Use caution and appropriate care in administering PNEUMOVAX 23 to individuals with severely compromised cardiovascular and/or pulmonary function in whom a systemic reaction would pose a significant risk.
Available human data from clinical trials of PNEUMOVAX 23 in pregnancy have not established the presence or absence of a vaccine-associated risk.
Since elderly individuals may not tolerate medical interventions as well as younger individuals, a higher frequency and/or a greater severity of reactions in some older individuals cannot be ruled out.
Persons who are immunocompromised, including persons receiving immunosuppressive therapy, may have a diminished immune response to PNEUMOVAX 23.
PNEUMOVAX 23 may not be effective in preventing pneumococcal meningitis in patients who have chronic cerebrospinal fluid leakage resulting from congenital lesions, skull fractures, or neurosurgical procedures.
For subjects aged 65 years or older in a clinical study, systemic adverse reactions which were determined by the investigator to be vaccine-related were higher following revaccination than following initial vaccination.
Vaccination with PNEUMOVAX 23 may not offer 100% protection from pneumococcal infection.
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Medical Conditions Resulting In High Risk Of Ipd
Table 1: Medical Conditions Resulting in High risk of IPD
IPD is more common in the winter and spring in temperate climates.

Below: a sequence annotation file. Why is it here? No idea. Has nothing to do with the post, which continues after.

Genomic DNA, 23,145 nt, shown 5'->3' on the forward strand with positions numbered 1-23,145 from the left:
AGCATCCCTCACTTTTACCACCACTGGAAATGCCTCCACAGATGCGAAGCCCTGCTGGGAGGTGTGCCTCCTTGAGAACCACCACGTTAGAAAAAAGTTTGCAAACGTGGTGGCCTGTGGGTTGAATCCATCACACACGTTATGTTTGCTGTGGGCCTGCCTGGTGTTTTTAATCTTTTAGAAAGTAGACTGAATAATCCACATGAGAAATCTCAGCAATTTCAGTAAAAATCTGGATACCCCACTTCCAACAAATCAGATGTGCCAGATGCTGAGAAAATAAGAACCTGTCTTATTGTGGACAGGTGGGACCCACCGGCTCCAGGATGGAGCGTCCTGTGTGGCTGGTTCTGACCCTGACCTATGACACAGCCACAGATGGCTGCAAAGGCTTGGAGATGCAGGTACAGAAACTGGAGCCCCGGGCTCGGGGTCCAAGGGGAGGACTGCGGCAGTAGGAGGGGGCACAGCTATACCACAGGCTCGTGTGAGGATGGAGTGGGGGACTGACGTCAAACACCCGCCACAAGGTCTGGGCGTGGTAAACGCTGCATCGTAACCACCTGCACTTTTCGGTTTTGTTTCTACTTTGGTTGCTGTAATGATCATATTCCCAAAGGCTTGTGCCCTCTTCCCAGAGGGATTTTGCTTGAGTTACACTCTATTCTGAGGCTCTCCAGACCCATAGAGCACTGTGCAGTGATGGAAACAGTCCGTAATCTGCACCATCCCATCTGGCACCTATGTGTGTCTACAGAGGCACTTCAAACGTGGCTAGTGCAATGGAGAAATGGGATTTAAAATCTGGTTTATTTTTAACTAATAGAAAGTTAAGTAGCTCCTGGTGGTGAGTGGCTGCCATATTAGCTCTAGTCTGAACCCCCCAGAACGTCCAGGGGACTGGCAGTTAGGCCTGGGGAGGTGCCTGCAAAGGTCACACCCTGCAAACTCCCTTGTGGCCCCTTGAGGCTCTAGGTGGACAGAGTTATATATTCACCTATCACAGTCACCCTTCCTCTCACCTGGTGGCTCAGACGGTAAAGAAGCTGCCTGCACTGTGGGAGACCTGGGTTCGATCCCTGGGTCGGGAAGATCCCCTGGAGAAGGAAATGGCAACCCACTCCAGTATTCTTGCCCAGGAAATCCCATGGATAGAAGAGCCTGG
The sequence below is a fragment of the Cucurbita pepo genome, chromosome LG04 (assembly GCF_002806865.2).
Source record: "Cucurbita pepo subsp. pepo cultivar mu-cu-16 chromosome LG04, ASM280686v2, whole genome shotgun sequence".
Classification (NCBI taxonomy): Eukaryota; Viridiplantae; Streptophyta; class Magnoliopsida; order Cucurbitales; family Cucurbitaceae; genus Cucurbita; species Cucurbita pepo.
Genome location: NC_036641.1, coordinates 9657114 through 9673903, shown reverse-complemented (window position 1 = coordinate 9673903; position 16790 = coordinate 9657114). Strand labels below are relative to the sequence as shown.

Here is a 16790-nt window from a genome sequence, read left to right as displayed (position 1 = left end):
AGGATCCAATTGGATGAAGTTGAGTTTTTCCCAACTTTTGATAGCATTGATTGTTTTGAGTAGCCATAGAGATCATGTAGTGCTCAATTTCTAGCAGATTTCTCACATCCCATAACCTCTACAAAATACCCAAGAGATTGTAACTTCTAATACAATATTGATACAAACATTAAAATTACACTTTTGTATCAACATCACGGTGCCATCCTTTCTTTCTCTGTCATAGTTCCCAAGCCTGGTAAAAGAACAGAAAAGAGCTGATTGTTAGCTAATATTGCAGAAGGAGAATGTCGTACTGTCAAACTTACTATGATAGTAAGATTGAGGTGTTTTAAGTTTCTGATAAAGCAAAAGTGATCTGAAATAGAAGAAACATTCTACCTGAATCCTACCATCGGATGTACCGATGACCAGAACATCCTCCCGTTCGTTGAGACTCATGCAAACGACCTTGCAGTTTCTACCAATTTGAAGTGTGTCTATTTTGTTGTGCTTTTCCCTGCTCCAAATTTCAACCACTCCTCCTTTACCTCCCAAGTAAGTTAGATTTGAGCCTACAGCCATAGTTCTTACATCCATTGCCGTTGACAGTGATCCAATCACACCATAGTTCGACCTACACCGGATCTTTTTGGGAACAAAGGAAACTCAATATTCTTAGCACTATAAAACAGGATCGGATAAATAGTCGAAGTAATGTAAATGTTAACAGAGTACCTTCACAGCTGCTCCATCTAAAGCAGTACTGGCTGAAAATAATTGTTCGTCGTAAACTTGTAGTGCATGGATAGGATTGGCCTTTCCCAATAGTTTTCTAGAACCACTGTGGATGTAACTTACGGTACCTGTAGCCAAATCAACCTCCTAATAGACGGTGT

Spectrum of clinical illness
Although asymptomatic upper respiratory tract colonization is common, infection with S. pneumoniae may result in severe disease. IPD is a severe form of infection that occurs when S. pneumoniae invades normally sterile sites, such as the bloodstream or central nervous system. Bacteremia and meningitis are the most common manifestations of IPD in children 2 years of age and younger. Bacteremic pneumococcal pneumonia is the most common presentation among adults and is a common complication following influenza. The case fatality rate of bacteremic pneumococcal pneumonia is 5% to 7% and is higher among elderly persons. Bacterial spread within the respiratory tract may result in AOM, sinusitis or recurrent bronchitis.
Worldwide, pneumococcal disease is a major cause of morbidity and mortality. The World Health Organization estimates that almost 500,000 deaths among children aged less than 5 years are attributable to pneumococcal disease each year. In Canada, IPD is most common among the very young and adults over 65 years of age.
The Different Types Of Pneumococcal Vaccine
The type of pneumococcal vaccine you’re given depends on your age and health. There are 2 types.
Pneumococcal conjugate vaccine is used to vaccinate children under 2 years old as part of the NHS vaccination schedule. It’s known by the brand name Prevenar 13.
Children at risk of pneumococcal infections can have the PPV vaccine from the age of 2 years onwards. The PPV vaccine is not very effective in children under the age of 2.
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How Long Does The Pneumonia Vaccine Last